I spent the past two weeks coding up the movement interface, a model plugin that will allow a user to specify a series of points and move the model between those points in Gazebo.
Figuring out how to do this was a little tricker than I anticipated, since it involves using PoseAnimation, a library that isn’t well-documented, apart from a tutorial that just points to some short example code.
To animate a model in Gazebo, you need to create an animation object and populate it with a set of keyFrames. Each frame specifies translation and rotation of the model relative to the last frame. To begin, the animation gets a an initial frame with a translation of zero (meaning the model’s initial position). For the model movement plugin, the rest of the frames are generated by calculating the coordinate translation from the model’s initial position to goal position, then creating a frame for each second of the animation, dividing the translation amount by the number of frames and assigning that translation value to each frame, thus creating a constant velocity. The animation length is somewhat arbitrary, but for now is based on the euclidean distance from start to end point, one second per unit. [Note: no rotation in the animation for now!]
To animate movement between a sequence of points, this frame creation process is repeated for each consecutive pair of points, A->B, B->C, etc. Unfortunately, since there can only be one animation per model (as far as I can tell), stringing together these subsets of frames is a little ugly, and involves passing around current translation values. I’ll see if I can clean-up the code a little in the coming weeks.
This movement plugin has two intended usages, each with a different method of getting the required parameters.
One use case is as a standalone plugin, for gazebo users to do it as they will. For this use case, Jose and I decided that the easiest way to pass in parameters is via the sdf file. Under the <plugin> tag, users need to set <path>, a string of positions, and <n_points>, the number of points in the path. Using the sdf pointer passed to the load() function, these parameters can be read within the plugin.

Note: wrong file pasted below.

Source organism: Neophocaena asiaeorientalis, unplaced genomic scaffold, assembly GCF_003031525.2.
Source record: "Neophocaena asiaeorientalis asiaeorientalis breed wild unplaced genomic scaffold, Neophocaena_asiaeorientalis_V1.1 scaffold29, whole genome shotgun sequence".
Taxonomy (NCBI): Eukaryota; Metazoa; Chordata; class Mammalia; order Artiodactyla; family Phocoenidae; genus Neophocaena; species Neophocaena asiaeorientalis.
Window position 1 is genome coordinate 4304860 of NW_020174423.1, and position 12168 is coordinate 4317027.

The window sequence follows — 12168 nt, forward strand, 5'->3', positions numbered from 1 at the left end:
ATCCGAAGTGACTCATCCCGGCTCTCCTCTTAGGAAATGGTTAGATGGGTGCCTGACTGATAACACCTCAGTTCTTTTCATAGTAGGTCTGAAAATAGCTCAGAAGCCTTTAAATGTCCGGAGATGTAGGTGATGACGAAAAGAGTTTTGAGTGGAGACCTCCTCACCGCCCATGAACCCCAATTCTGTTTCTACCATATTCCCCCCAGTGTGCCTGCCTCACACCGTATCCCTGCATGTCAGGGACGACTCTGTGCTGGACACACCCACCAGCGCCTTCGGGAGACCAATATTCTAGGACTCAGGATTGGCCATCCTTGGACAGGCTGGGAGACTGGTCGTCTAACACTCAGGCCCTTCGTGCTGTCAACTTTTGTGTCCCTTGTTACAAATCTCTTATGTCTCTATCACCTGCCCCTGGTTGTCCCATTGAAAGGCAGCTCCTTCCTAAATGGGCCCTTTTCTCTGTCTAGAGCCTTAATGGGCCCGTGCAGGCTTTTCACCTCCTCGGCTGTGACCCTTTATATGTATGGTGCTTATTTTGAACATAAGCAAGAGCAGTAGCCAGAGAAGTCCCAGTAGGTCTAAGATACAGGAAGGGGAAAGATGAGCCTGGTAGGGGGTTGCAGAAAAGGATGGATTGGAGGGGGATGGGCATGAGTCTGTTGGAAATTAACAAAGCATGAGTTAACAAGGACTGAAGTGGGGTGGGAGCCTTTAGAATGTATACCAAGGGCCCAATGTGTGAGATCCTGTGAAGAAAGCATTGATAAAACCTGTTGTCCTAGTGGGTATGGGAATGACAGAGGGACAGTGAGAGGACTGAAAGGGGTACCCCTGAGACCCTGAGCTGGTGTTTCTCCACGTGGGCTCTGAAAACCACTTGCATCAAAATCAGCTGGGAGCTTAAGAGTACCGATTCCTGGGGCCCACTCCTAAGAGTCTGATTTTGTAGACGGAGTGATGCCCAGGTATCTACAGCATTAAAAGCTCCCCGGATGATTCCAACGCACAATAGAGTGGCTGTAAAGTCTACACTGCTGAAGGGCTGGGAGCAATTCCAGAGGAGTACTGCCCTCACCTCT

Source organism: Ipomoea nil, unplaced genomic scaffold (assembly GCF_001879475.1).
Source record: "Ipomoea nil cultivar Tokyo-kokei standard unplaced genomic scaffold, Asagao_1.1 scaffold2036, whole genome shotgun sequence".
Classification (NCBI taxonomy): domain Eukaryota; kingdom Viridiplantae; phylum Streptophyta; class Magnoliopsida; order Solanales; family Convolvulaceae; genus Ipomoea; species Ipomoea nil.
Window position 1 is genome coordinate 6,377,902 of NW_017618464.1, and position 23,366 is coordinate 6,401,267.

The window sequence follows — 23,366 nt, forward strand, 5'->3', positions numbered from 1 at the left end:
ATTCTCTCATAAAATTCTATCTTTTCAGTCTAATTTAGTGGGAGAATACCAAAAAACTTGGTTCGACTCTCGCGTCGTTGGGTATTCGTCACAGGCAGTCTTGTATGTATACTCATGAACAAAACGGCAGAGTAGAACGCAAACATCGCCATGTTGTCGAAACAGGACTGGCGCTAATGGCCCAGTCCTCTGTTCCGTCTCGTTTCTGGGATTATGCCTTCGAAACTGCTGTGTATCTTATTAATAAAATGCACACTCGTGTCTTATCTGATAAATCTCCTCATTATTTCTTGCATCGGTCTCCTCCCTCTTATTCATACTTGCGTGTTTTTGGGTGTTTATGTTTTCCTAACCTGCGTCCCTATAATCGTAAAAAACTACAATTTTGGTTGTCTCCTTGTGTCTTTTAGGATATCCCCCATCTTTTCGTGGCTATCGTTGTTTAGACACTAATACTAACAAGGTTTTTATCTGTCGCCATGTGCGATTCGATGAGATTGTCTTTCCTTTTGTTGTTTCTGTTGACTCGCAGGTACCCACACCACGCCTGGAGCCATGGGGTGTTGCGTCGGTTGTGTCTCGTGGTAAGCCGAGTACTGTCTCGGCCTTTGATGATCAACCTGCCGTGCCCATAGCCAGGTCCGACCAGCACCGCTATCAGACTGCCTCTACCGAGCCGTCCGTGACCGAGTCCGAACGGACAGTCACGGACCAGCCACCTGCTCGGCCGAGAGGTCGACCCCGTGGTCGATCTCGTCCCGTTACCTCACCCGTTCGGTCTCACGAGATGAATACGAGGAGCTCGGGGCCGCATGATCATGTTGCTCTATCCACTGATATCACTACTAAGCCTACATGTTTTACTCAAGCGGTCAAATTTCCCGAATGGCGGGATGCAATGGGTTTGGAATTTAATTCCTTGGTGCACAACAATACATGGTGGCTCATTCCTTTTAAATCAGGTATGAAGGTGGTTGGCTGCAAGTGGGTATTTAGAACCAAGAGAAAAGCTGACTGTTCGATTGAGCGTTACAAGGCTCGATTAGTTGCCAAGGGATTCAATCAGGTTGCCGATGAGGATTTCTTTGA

The other use case is, of course, as a part of the path planner plugin — once the planner algorithm generates a valid path, the path planner plugin needs to be able to call the movement interface to actually move the model along the path. For the planner plugin to communicate with the movement interface, we use the gazebo transport system, which uses Google Protocol Buffers to transmit messages between processes by subscribing and publishing to known channels. To read parameters this way, the movement plugin creates a transport node and subscribes to the “~/pose_animation” channel. Upon receiving a message, a callback function is triggered, which parses the messages into the series of poses that specify the path.
The movement interface is pretty much functional (minus a bug with a test path publisher I that made). There’s definitely some clean-up that I could do, but in the interest of having a complete path planner plugin, I’m moving on for now. Since the collision map generator is basically done, the only major parts left are the planner algorithm, and the overall plugin which will actually stitch all these pieces together.